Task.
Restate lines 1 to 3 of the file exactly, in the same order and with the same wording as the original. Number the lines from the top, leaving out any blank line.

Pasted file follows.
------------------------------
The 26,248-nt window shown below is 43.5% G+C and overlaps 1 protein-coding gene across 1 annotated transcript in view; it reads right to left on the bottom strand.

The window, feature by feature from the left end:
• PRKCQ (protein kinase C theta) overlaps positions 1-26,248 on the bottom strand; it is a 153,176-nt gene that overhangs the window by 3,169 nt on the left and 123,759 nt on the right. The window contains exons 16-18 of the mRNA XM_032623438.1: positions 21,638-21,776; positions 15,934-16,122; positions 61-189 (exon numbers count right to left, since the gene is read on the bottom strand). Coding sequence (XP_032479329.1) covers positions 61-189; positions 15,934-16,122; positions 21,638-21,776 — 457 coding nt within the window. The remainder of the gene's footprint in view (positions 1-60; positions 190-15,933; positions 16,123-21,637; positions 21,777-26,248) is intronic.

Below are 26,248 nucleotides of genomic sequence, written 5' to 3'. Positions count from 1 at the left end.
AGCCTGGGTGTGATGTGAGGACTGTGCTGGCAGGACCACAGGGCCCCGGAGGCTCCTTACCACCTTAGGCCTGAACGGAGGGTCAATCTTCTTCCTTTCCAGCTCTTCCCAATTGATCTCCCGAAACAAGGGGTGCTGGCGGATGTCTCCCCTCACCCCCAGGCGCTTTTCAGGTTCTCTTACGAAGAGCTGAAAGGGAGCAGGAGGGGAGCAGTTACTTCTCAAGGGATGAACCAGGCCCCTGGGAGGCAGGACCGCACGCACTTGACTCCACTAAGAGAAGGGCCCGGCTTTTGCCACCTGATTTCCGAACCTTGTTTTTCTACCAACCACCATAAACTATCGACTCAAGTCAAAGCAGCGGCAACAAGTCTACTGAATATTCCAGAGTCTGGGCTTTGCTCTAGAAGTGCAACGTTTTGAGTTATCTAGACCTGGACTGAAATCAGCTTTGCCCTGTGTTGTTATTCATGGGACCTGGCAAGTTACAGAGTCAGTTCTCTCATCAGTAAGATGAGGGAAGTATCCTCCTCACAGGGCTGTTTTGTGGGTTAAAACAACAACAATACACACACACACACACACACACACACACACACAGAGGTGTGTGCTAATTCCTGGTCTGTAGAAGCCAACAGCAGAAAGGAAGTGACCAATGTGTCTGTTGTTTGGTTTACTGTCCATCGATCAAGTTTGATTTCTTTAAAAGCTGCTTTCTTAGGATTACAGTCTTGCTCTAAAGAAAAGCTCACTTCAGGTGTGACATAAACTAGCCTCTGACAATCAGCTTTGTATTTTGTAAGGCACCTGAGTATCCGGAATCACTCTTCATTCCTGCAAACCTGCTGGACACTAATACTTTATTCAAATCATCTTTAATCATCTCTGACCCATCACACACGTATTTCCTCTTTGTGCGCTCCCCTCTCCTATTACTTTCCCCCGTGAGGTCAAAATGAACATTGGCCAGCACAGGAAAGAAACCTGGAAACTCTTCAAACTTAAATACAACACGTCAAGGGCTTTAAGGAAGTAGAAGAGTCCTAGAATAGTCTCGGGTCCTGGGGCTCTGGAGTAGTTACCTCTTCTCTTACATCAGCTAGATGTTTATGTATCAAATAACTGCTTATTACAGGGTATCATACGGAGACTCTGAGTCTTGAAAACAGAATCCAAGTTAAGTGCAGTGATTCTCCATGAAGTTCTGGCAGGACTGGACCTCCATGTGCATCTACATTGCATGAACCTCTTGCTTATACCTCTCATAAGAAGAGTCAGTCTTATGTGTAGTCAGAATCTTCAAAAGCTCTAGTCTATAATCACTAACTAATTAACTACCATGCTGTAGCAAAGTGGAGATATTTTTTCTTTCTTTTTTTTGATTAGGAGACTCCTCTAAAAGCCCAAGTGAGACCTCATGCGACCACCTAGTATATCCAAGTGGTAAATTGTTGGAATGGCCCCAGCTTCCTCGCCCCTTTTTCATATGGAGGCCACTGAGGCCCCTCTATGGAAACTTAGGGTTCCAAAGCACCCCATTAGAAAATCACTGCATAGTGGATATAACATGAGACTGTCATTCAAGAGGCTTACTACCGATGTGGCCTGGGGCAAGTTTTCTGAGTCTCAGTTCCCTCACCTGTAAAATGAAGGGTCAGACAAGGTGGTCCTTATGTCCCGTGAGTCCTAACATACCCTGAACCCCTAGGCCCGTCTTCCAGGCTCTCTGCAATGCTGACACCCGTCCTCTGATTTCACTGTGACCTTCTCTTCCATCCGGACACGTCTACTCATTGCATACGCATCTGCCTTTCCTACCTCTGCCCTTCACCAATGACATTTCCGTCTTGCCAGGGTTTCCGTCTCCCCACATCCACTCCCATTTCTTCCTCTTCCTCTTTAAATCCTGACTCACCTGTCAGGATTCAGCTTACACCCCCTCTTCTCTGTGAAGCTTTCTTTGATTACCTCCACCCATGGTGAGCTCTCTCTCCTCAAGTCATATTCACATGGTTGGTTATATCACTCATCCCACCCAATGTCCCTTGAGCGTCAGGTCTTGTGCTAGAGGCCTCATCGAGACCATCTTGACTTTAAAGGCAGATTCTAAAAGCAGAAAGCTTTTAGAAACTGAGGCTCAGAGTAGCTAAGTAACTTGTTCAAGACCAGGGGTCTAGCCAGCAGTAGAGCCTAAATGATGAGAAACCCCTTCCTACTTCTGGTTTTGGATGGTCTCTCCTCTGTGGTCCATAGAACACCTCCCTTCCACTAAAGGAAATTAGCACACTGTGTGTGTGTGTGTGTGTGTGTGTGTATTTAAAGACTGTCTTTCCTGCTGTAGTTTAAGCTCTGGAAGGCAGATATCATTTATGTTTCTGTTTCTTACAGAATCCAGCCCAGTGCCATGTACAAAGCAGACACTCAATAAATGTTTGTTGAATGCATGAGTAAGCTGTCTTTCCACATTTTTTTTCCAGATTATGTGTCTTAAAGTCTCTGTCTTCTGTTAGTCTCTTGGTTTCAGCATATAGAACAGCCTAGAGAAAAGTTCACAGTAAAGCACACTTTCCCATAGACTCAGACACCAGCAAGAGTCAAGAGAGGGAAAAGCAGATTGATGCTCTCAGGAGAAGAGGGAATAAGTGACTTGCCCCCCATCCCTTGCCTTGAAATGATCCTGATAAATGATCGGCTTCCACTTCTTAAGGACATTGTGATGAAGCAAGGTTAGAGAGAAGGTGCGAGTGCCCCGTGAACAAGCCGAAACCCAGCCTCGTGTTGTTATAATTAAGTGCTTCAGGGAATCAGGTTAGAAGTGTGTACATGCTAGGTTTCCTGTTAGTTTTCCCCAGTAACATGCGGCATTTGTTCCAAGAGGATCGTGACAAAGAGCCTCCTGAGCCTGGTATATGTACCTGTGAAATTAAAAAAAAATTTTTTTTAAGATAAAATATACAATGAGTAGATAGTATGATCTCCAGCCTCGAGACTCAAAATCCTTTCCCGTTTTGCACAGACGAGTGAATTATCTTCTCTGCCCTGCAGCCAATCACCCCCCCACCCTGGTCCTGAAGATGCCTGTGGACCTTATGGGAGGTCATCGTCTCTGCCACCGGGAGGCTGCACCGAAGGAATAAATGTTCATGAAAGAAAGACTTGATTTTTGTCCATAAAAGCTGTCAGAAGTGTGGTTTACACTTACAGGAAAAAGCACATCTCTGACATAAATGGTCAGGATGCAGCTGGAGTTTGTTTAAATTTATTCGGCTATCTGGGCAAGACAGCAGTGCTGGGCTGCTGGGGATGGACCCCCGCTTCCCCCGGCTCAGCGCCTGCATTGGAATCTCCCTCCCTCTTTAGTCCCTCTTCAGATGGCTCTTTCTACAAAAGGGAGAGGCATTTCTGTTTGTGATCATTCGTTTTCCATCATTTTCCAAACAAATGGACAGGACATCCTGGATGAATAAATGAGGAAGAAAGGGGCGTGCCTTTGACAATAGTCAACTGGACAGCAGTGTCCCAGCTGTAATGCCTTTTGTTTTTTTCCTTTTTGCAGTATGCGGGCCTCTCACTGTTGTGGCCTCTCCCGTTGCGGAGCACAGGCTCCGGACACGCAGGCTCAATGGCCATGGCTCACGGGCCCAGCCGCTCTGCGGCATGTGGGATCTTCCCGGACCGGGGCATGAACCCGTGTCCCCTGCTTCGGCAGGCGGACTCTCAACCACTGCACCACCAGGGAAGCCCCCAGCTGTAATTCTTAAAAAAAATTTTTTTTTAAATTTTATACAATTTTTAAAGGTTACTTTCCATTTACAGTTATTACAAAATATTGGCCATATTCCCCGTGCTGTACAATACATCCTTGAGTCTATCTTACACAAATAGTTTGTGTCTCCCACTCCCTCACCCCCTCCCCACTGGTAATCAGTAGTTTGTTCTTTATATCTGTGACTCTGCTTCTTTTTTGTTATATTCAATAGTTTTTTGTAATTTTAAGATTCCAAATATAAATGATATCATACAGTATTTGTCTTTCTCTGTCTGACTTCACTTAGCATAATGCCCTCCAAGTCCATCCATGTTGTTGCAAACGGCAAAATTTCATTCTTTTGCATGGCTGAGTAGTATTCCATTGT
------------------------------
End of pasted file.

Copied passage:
The 26,248-nt window shown below is 43.5% G+C and overlaps 1 protein-coding gene across 1 annotated transcript in view; it reads right to left on the bottom strand.

The window, feature by feature from the left end:
• PRKCQ (protein kinase C theta) overlaps positions 1-26,248 on the bottom strand; it is a 153,176-nt gene that overhangs the window by 3,169 nt on the left and 123,759 nt on the right. The window contains exons 16-18 of the mRNA XM_032623438.1: positions 21,638-21,776; positions 15,934-16,122; positions 61-189 (exon numbers count right to left, since the gene is read on the bottom strand). Coding sequence (XP_032479329.1) covers positions 61-189; positions 15,934-16,122; positions 21,638-21,776 — 457 coding nt within the window. The remainder of the gene's footprint in view (positions 1-60; positions 190-15,933; positions 16,123-21,637; positions 21,777-26,248) is intronic.